“I started my reconstruction business in 2016,” he explained. “I would only work civil cases, and even doing that I made about [$60,000] in 2017…The media got the story, which killed the business, and it has yet to recover.”
Now, when an attorney asks the former officer if he has ever been arrested, he has no choice but to answer in the affirmative – even though he was acquitted of all charges following a bench trial in September.
“[It] destroys my credibility,” he said. “Before all of this happened, my business line was ringing several times a day, and now it has gone silent.”
In addition, Breshears was fingerprinted and photographed as a result of his arrest, which generated both a State Identification Number (SID) and an FBI number, he explained.
“This will cause me problems any time I attempt to buy a firearm or apply for a job with a police agency or as an instructor with any law enforcement agency, which is something I did regularly before I retired, and had hoped to continue,” Breshears said.
The former officer said he is particularly concerned about how the evidence against him was presented during his trial.
“To make this charge you must have a victim that has an injury from a deadly weapon,” Breshears noted. “The department and the prosecutor’s office said the victim was the owner of the vehicle that Mr. Avila carjacked. [The owner of the vehicle] was not injured and this did not meet the standard of battery third, but I was still arrested and charged.”
Prosecutors argued that Officer Breshears could have injured the owner of the vehicle when he fired his weapon – an allegation he disputes – but because she was not injured, the circumstances did not meet the legal requirements for the charge.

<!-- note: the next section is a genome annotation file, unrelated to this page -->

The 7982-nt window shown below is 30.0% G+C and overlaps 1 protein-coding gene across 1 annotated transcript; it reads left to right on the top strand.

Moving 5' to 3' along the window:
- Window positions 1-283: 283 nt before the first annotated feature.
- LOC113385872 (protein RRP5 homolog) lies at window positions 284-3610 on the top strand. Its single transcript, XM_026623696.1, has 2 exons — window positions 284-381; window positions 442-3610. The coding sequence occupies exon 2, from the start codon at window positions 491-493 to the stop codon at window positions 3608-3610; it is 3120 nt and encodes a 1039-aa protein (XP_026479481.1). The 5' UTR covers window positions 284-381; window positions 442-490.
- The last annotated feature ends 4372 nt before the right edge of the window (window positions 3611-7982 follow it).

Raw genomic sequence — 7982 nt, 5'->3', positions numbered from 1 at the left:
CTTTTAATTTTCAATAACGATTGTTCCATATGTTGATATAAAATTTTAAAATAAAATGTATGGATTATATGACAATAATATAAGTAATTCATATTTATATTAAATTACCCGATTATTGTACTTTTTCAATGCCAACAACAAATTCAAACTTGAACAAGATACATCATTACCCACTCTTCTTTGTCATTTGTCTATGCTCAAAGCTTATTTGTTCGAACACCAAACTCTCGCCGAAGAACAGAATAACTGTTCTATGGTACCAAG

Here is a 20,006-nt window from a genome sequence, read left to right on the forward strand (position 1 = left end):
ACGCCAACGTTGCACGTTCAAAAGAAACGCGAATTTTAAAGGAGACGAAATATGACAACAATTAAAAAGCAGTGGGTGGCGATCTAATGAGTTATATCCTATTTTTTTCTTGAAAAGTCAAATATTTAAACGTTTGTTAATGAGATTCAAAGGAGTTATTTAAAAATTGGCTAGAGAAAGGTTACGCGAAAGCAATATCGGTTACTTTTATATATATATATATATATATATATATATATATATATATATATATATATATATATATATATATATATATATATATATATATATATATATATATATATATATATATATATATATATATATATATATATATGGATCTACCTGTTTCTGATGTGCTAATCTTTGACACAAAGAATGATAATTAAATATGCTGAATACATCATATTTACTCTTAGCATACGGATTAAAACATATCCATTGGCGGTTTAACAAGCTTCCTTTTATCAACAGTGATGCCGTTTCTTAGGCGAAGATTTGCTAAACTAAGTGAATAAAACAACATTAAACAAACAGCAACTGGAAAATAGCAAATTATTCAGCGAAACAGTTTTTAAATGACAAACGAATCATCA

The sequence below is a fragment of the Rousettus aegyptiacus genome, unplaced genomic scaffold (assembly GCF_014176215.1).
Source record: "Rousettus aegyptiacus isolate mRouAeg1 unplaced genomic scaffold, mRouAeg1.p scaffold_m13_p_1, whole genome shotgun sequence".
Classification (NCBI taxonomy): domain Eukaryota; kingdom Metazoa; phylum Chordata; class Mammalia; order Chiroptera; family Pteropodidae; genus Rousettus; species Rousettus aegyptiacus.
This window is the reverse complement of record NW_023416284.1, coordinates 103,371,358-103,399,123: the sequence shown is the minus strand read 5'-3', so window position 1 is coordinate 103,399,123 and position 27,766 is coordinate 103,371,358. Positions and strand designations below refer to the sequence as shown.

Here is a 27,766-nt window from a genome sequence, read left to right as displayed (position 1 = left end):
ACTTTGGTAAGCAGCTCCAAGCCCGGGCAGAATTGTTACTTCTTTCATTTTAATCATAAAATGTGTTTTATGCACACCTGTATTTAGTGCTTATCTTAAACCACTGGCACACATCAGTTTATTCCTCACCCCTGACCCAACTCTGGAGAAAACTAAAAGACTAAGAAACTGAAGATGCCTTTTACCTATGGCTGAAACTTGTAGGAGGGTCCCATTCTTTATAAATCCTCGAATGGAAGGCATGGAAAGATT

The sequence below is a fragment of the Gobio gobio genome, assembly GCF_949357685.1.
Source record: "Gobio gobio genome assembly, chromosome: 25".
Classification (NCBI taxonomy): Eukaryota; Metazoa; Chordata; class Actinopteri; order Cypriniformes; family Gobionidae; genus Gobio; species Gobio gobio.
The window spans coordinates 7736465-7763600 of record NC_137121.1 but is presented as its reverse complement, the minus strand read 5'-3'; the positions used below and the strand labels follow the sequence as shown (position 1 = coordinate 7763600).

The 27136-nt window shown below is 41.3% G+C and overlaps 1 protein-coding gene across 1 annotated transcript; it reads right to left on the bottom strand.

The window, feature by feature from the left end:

Breshears also raised concerns about the prosecution’s line of questioning during the carjacking victim’s testimony.
“Mr. Avila asked you to get out of the car and assisted you when you exited?” the prosecutor asked the owner of the vehicle during the trial, according to Breshears.
The woman agreed with the prosecutor, despite having previously told investigators that Avila “snatched” her out of her car, Breshears said.
The change in the victim’s account of what took place could potentially put Avila’s conviction into jeopardy, he added.
“The prosecutor was so focused on charging me,” he told Blue Lives Matter. “The prosecutor has minimized the robbery and has placed the chance for an appeal by Mr. Avila in sight.”
Avila was initially charged with criminal attempt to commit capital murder, but that charge was dropped when the case was moved from Little Rock District Court to Pulaski County Circuit Court on Jan. 9, KATV reported.
He later pleaded guilty to robbery and felony theft, and was sentenced to 15 years in prison, the Arkansas Democrat-Gazette reported.
Avila, a parole violator, was also sentenced as a habitual offender for a prior residential burglary, robbery, and breaking and entering case, according to KLRT.
Despite the negative affects he has suffered as a result of the incident, Breshears told Blue Lives Matter that he wouldn’t have done anything differently that day.
“Mr. Avila was out of control and he was obviously determined not to go to jail that day,” the veteran officer said. “I felt – and still feel – that he would have hit me or someone else with the vehicle he had just carjacked in order to escape custody.”
That wasn’t a risk Officer Breshears was willing to take.
“Had I allowed him to escape, and he had killed someone with the car, that would have been a burden that I would not want to carry,” he said.
The former officer has also filed a federal discrimination and retaliation lawsuit against both the city and Little Rock Police Chief Kenton Buckner.